Relax the muscles of your face. Relax your eyes and your forehead. Relax your temples and cheeks. Relax you mouth and jaw. Relax your whole face. Place your hands on your belly. Feel the rise and fall of your belly as you breathe. Notice each inhalation as it enters the body, and each exhalation as it exits the body. Let your breathing be soft, full and easy. No effort. Let the body be breathed. As you inhale, say silently in your mind, ‘Let.’ As you exhale, silently say ‘Go.’ Inhale, ‘Let.’ Exhale, ‘Go.’

Continue to observe the breath, letting the body sink deeper and deeper into relaxation. Let your arms rest by your side. As you exhale, make a soft fist with each hand. As you inhale, relax the fist, and let your hands remain softly curled and relaxed. Let the body sink deeper and deeper into the support of the floor.

Now, bring your awareness to your feet. Feel the soles of your feet, and all 10 toes. Imagine that you could inhale and exhale through the soles of your feet. Imagine the breath entering the body through the soles of the feet, and exiting the body through the soles of the feet. Inhale. Exhale.

Now, bring your awareness to your hands. Feel the backs of the hands, the palms of the hands and all 10 fingers. Imagine that you could inhale and exhale through the palms of your hands. Imagine the breath entering the body through the palms of your hands, and exiting the body through the palms of your hands. Inhale. Exhale.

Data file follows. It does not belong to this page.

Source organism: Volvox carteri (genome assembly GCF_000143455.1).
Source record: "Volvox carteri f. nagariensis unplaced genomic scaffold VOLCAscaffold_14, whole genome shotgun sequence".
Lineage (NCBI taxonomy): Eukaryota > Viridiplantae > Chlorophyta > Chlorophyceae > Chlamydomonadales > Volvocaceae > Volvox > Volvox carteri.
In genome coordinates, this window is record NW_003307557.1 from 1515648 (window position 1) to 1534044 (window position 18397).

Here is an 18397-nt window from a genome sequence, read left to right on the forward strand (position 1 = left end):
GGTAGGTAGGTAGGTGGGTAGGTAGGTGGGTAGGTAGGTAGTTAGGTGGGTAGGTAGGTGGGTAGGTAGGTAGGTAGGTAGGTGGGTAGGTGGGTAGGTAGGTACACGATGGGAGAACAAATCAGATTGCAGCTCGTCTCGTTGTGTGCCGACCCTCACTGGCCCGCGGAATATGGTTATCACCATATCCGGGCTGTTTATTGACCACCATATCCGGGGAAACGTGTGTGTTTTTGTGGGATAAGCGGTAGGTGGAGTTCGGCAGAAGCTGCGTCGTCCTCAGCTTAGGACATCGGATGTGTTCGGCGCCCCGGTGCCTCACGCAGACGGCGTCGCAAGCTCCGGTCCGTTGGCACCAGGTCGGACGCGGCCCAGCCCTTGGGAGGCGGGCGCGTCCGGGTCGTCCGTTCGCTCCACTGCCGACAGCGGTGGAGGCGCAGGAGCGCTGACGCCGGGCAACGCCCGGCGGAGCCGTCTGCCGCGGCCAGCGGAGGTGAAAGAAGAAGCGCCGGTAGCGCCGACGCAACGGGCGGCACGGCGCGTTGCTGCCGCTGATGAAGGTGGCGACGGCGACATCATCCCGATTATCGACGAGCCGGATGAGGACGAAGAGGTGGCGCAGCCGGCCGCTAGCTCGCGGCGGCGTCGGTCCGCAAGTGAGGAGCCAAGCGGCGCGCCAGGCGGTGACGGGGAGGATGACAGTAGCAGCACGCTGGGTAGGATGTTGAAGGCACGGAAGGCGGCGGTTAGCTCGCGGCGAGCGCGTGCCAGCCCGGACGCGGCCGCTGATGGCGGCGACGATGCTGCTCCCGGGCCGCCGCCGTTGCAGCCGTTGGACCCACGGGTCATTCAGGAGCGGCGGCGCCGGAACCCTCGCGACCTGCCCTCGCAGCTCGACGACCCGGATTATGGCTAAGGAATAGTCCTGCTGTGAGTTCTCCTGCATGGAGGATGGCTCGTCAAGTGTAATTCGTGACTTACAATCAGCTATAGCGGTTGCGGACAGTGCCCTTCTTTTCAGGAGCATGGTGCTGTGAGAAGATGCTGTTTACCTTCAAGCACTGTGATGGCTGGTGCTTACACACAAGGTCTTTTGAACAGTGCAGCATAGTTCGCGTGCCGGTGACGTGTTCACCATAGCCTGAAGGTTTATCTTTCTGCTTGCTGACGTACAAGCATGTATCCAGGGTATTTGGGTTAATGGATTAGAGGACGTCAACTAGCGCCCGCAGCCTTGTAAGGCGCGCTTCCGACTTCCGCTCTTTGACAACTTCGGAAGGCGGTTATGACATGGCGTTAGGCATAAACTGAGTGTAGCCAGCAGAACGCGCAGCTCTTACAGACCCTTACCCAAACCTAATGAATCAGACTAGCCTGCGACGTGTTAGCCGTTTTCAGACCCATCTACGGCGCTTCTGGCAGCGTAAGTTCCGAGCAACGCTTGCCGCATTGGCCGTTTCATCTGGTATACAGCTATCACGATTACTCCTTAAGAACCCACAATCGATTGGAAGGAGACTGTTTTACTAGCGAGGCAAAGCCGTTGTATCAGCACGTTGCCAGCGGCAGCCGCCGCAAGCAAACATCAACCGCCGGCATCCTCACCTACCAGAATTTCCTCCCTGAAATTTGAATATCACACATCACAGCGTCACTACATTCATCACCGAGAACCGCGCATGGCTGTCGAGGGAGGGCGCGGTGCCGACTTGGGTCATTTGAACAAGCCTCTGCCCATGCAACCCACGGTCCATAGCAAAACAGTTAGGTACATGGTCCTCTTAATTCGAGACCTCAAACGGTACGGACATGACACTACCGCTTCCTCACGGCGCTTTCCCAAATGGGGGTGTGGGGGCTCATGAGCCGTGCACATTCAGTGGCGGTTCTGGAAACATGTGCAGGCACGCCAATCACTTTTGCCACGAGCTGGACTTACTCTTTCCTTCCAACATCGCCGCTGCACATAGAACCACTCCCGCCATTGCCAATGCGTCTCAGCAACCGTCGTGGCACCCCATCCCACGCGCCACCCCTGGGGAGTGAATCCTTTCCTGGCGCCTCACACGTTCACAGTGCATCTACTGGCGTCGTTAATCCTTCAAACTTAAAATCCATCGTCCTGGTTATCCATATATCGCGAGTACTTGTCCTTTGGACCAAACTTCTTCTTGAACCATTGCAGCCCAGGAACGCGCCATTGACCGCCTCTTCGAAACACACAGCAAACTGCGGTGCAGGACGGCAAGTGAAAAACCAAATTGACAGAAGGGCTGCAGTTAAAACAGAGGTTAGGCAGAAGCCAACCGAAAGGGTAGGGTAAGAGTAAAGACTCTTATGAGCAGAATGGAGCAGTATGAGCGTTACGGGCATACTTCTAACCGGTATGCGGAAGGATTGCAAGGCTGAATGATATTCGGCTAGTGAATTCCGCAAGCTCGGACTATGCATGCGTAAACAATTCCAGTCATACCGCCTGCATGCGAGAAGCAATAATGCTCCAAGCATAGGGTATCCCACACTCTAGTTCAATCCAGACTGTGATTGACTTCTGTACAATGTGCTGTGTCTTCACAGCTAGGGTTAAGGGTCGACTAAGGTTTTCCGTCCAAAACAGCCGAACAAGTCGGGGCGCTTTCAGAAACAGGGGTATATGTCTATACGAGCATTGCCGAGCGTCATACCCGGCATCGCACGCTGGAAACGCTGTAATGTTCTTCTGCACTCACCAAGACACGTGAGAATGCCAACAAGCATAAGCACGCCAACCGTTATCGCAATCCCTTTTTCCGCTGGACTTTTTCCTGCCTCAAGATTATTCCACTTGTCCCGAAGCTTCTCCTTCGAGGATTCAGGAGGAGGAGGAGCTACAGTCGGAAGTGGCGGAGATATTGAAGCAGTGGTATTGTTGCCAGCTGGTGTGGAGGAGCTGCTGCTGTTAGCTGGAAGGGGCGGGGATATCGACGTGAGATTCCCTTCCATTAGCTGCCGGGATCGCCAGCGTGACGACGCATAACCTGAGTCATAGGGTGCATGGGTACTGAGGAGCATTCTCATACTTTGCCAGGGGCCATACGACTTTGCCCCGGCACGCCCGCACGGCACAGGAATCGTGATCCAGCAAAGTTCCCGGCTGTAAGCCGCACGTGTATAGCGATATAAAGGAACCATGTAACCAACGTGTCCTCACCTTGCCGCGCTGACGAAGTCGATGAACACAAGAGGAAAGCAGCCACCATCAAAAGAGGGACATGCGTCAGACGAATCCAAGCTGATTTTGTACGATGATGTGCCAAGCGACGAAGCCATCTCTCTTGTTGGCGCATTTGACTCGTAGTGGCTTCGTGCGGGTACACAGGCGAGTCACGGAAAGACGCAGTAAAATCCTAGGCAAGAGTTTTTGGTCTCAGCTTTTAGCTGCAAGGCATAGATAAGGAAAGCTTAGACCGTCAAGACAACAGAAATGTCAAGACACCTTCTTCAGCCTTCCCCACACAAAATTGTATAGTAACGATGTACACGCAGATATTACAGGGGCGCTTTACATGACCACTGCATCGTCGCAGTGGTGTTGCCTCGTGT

Now, bring your awareness to your belly. Feel the belly rise and fall as you breathe. Imagine that you could inhale and exhale through the navel. Imagine the breath entering the body through the navel and filling the belly. Imagine the breath exiting the body through the navel. Inhale. Exhale.

Now, let your mind relax deeper, below awareness of the breath. Let the mind relax below the level of concentration on anything, including the breath. Let the body and mind let go. Let go, completely.

Notice your breathing. Notice each inhalation as it enters the body and each exhalation as it exits the body. Bring your hands back to the belly, and feel the belly rise and fall. Let your breathing be soft, full and easy. Notice the whole body. Notice the whole body supported by the floor. Notice how easy it is to be in your body, in this moment. Feeling fully supported, in this pose, and in all areas of your life.

When you’re ready to begin moving out of relaxation, gently move the fingers and toes. Let some sensation spread into the hands and feet. Stretch or move in any way that feels good. If on the floor, roll onto your right side, and rest there. If sitting, remain relaxed. Breathe easily. Take the best feeling of this relaxation with you.

Take care and STAY SAFE!